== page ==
First, all users (students, faculty, and staff) can setup preferences regarding communication. Perhaps their preference is email or maybe it's push notifications via browser or phone or it may be to see "pinned posts" acting as announcements of a message worthy of consideration. While colleges and universities can override preferences for "important" messages (which obviously needs to be implemented with a deft touch!), this can start to allow students to find better ways to be notified of important, semi-important, and not-important messaging.
Second, Campus schools find themselves with many more targets and lists than before. Not only can staff and administrators message specific users within specific clusters of people the school has pre-identified (and auto-grouped), but any/all ad hoc groups also become targets. So, messages can still be sent to "All Students" if necessary, but now it is easy to send a message to the faculty at the city campus, to the students within the Accounting program, or everyone involved with athletics.
But most important, receivers of communication can get those messages in ways that are desired by them. An important email can be referenced by a notification, expressing the value of reading, clicking, responding, etc. A page of content or a website can be quickly (via a glance) referenced through a notification. Systems can get in on the action, auto-generating reminders to specific students that their bill is due, a grade has posted, or to take shelter from a storm if in a certain area. And for stakeholders who typically use their phones for these kinds of notifications, they will receive the notice like they want to. For people who like email, they can read, save, folder, archive, or whatever works for them. But the messages will be read, opened, and clicked-thru like never before.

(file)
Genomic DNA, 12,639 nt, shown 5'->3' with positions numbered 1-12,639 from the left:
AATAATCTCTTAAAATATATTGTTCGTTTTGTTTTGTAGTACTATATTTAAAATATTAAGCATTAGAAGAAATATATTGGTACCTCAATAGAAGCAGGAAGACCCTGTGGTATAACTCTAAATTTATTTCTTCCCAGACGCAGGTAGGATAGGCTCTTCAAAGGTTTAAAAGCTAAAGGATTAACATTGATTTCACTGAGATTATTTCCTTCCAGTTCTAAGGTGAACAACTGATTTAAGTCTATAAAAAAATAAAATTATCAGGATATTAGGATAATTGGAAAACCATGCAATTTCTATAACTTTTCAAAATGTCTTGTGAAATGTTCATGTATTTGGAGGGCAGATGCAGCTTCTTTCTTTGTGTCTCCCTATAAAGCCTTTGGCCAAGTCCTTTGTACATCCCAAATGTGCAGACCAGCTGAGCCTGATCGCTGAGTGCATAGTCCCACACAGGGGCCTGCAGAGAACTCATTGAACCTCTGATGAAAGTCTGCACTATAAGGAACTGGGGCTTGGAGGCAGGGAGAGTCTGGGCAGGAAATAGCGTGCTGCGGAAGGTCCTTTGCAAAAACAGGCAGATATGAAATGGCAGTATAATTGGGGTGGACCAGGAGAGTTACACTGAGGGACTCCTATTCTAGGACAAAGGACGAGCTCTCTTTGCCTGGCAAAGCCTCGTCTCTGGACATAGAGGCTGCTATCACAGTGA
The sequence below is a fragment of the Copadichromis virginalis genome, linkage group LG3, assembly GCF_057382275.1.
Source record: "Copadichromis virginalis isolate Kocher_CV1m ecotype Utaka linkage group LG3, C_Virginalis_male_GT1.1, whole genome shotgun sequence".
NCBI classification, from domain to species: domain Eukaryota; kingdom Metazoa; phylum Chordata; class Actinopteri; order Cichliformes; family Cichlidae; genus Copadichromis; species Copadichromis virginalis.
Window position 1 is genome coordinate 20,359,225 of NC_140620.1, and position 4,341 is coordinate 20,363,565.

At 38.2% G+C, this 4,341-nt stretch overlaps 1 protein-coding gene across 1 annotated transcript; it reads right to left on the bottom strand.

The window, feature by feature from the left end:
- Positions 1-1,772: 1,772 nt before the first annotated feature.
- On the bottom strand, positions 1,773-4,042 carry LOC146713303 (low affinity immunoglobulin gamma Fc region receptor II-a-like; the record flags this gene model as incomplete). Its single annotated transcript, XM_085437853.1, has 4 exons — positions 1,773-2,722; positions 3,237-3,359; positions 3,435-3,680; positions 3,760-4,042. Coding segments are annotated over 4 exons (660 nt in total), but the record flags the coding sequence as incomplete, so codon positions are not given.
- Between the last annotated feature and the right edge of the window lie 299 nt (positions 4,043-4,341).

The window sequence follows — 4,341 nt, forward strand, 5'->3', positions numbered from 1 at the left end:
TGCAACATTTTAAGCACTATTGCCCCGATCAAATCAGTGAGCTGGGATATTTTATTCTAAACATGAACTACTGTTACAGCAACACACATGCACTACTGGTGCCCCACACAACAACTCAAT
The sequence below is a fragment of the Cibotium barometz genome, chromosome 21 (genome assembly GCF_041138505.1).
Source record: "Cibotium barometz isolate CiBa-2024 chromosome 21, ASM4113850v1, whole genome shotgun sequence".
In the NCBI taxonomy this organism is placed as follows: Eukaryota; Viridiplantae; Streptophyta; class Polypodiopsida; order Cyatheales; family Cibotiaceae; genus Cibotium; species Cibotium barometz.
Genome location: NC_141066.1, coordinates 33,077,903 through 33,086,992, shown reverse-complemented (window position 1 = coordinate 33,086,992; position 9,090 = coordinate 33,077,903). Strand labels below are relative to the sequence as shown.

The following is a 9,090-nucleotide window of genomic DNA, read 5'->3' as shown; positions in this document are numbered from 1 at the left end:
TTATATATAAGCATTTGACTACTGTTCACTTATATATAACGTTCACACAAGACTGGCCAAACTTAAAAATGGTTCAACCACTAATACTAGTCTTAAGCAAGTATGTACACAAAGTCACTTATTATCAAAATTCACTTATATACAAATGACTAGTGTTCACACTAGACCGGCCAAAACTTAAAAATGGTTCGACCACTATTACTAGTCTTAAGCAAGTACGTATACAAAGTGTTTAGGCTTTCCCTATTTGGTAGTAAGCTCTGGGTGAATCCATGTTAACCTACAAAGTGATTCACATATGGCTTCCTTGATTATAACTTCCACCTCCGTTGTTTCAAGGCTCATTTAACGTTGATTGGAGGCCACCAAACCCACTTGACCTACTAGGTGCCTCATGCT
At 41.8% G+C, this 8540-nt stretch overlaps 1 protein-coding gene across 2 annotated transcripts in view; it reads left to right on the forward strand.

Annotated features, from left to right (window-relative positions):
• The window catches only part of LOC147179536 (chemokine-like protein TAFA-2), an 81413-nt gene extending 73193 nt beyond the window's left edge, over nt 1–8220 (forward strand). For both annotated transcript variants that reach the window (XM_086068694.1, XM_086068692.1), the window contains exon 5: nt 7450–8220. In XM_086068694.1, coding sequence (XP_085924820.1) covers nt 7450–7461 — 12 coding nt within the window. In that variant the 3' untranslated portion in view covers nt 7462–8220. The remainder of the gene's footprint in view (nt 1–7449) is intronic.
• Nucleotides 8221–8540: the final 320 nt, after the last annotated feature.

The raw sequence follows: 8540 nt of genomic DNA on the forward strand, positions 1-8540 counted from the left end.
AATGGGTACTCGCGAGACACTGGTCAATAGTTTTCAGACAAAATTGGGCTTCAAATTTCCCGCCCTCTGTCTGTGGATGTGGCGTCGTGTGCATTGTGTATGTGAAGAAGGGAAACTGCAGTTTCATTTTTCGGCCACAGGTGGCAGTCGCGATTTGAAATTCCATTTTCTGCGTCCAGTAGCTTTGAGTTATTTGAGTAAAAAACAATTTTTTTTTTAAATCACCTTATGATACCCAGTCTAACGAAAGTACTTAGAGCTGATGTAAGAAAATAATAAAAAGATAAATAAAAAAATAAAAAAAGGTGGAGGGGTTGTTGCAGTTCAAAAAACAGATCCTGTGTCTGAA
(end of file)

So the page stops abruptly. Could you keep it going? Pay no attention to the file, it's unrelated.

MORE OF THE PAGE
One Campus school tried a little experiment based on the issues related above. Prior to turning on the system, they sent out an email with an important link held within. (The link was to see more than open rates.) The link-containing email was sent to all faculty, staff, and students. But by the end of the first week, only 19% of receivers had clicked on the link. Approximately 3-5 months later, a similar message was sent via the multi-channel, Campus platform. Students, faculty, and staff received notifications and/or the message in ways they desired. Within a week, the click-thru rate was 67%.
Does any of that change people's dislike for the medium of email? No. Is there any silver bullet that will guarantee open or read rates? Of course not. But as hard as the job of communicating - especially mediated communication - can be, why not put yourself in the best possible position to reach the most people?
That is one way Campus tries to help make your digital campus as strong, if not stronger, than your physical campus. We not only want to connect people to every system and tool you have, to create community for people around things that matter to them individually, but also to improve the ability to communicate.
Could communication at your school use a fresher, more modern platform? Contact us and let's talk about it.
The Campus Team